The longstanding low-intensity conflict in Andhra Pradesh, Chhattisgarh, and Telangana has left a large part of the population in these states with limited or no access to healthcare. Committed to bringing quality medical care to people caught in crisis, regardless of race, religion or political affiliation, Doctors Without Borders/ Médecins Sans Frontières (MSF) started working in Chhattisgarh in 2006. MSF began with addressing the medical needs of the displaced population and is currently one of the only healthcare providers, especially in very remote areas of these states.
MSF conducts mobile clinics to provide free primary healthcare services to the people in remote areas. This includes reproductive care, immunisation, and treatment for TB, malaria, skin diseases, diarrhoea, bacterial infections, and gastritis among others. A small team comprising doctors, translators, drug dispensers, nurses, assistants and other support staff carry medical equipment including malaria kits, medication, mosquito nets, lab tests, weighing scales etc. to cater to the medical needs of the population.
In 2015, MSF conducted 21 mobile clinics per week at 14 different locations. MSF's mobile teams were also instrumental in referring 656 patients to relevant hospitals in Bhadrachalam where 619 secondary care interventions were done. During every visit, health information and hygiene practices are shared with the population. MSF staff also trains community health workers to recognise and treat common diseases, such as malaria and diarrhoea.
MSF runs a 15-bed Mother & Child Health Centre (MCHC) in Bijapur, Chhattisgarh, where 386 babies were delivered in 2015. MSF staff also carried out 6,788 antenatal consultations at the MCHC in 2015.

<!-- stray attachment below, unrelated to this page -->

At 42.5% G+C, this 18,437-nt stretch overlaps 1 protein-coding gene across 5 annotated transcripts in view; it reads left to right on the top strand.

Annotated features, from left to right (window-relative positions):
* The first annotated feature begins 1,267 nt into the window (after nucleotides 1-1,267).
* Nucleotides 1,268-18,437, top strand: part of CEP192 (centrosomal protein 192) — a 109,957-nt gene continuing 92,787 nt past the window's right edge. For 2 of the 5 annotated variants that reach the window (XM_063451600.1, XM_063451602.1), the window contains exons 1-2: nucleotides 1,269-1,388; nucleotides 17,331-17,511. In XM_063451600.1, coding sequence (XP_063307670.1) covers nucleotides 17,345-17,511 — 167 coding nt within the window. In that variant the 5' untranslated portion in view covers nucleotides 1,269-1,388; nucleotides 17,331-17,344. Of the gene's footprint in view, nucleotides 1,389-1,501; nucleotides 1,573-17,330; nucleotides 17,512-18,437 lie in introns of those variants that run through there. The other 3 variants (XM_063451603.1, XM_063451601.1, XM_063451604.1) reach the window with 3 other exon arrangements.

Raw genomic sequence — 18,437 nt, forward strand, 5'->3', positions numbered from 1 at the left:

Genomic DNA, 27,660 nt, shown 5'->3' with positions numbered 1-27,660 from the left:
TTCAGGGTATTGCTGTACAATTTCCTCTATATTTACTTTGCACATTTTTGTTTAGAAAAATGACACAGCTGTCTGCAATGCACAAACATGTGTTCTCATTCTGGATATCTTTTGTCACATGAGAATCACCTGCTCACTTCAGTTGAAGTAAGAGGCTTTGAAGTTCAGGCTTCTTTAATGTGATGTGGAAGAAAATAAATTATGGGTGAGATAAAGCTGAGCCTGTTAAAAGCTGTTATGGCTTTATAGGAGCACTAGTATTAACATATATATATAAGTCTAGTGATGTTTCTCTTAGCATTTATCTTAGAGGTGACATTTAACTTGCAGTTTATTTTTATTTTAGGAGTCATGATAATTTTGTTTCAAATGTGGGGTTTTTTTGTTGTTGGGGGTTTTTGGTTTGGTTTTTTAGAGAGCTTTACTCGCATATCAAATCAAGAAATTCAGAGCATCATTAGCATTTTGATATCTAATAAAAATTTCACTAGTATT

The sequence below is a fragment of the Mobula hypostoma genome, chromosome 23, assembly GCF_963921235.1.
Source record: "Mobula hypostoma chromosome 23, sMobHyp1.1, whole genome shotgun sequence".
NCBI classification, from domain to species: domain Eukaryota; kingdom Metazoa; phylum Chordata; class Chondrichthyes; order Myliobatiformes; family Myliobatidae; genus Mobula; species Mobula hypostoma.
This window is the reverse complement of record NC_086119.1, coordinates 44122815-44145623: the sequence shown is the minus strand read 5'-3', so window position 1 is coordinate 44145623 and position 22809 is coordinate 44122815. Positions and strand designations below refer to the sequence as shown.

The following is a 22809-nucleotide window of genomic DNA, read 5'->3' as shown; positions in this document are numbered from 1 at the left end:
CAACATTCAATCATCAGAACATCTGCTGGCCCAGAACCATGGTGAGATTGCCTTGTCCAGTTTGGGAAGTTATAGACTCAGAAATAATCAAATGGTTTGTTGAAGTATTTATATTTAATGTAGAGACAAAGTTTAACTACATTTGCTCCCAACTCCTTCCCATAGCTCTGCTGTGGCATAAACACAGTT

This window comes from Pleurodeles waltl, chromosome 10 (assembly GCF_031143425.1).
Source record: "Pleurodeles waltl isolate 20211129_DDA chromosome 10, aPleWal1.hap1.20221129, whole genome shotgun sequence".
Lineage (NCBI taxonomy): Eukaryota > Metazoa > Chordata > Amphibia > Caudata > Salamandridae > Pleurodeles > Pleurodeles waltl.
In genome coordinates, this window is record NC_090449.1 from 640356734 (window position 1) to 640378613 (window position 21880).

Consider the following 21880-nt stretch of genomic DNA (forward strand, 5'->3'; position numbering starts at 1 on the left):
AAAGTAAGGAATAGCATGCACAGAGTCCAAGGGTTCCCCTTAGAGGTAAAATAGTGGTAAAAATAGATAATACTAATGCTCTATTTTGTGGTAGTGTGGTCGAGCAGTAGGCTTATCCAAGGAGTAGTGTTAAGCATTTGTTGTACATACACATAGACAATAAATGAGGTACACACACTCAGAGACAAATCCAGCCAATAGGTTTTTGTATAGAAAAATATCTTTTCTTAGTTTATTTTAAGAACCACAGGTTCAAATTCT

Although malaria is preventable and easily treatable if diagnosed on time, it remains a major health concern in remote areas as a result of lack of awareness about the disease and unavailability of treatment. In 2015, MSF treated 13,815 patients for malaria.
People suffering from severe malaria were either treated at in-patient facilities in Bijapur or referred to secondary health facilities. As a preventive measure, MSF health promoters conducted awareness sessions to inform the population on how to take precautions against the disease and also distributed insecticide-treated mosquito nets, especially to pregnant women.
In 2015, MSF started TB treatment for 88 patients, one of whom is under multi-drug resistant TB treatment.
MSF provided 10,554 vaccinations against Hepatitis B, DTP, Polio, Measles and Tetanus in line with the MoH EPI programme.
The MSF health education team plays an active role in promoting a healthy lifestyle and educating individuals and groups about common diseases, prevention and treatment, including services provided by MSF. They conduct group and individual sessions at the MCHC and mobile clinics on a variety of topics, including malnutrition, malaria, EPI, skin disease, diarrhoea, hygiene, tuberculosis and reproductive health. The health educators also make weekly visits to schools in Bijapur town to educate young students about common childhood diseases and to raise awareness of the services that MSF provides. In 2015, teams focused on deeper interactions with the community to better understand their needs and health seeking behaviour.
Accordingly, the objective henceforth is to integrate and develop a community-based approach to health.